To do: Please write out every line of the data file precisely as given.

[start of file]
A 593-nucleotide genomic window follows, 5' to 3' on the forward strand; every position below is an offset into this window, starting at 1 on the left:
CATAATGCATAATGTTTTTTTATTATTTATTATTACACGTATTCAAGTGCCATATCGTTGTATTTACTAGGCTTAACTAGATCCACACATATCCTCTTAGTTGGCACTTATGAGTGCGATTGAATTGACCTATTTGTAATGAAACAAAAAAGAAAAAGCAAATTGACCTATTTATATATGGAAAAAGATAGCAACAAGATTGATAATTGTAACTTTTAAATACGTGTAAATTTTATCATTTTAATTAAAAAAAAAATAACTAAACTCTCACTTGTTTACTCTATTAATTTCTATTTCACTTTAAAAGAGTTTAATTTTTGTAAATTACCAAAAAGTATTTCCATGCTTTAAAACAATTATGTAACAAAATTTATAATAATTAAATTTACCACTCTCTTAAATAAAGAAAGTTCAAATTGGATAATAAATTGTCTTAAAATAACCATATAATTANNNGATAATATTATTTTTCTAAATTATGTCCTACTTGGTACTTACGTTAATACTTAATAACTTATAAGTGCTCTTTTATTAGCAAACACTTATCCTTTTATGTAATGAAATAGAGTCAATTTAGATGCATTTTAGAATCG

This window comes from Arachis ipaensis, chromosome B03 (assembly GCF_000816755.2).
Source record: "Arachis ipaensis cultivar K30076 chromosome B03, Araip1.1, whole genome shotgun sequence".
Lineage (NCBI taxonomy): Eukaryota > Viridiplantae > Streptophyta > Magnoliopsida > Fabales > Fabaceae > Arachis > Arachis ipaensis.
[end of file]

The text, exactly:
A 593-nucleotide genomic window follows, 5' to 3' on the forward strand; every position below is an offset into this window, starting at 1 on the left:
CATAATGCATAATGTTTTTTTATTATTTATTATTACACGTATTCAAGTGCCATATCGTTGTATTTACTAGGCTTAACTAGATCCACACATATCCTCTTAGTTGGCACTTATGAGTGCGATTGAATTGACCTATTTGTAATGAAACAAAAAAGAAAAAGCAAATTGACCTATTTATATATGGAAAAAGATAGCAACAAGATTGATAATTGTAACTTTTAAATACGTGTAAATTTTATCATTTTAATTAAAAAAAAAATAACTAAACTCTCACTTGTTTACTCTATTAATTTCTATTTCACTTTAAAAGAGTTTAATTTTTGTAAATTACCAAAAAGTATTTCCATGCTTTAAAACAATTATGTAACAAAATTTATAATAATTAAATTTACCACTCTCTTAAATAAAGAAAGTTCAAATTGGATAATAAATTGTCTTAAAATAACCATATAATTANNNGATAATATTATTTTTCTAAATTATGTCCTACTTGGTACTTACGTTAATACTTAATAACTTATAAGTGCTCTTTTATTAGCAAACACTTATCCTTTTATGTAATGAAATAGAGTCAATTTAGATGCATTTTAGAATCG

This window comes from Arachis ipaensis, chromosome B03 (assembly GCF_000816755.2).
Source record: "Arachis ipaensis cultivar K30076 chromosome B03, Araip1.1, whole genome shotgun sequence".
Lineage (NCBI taxonomy): Eukaryota > Viridiplantae > Streptophyta > Magnoliopsida > Fabales > Fabaceae > Arachis > Arachis ipaensis.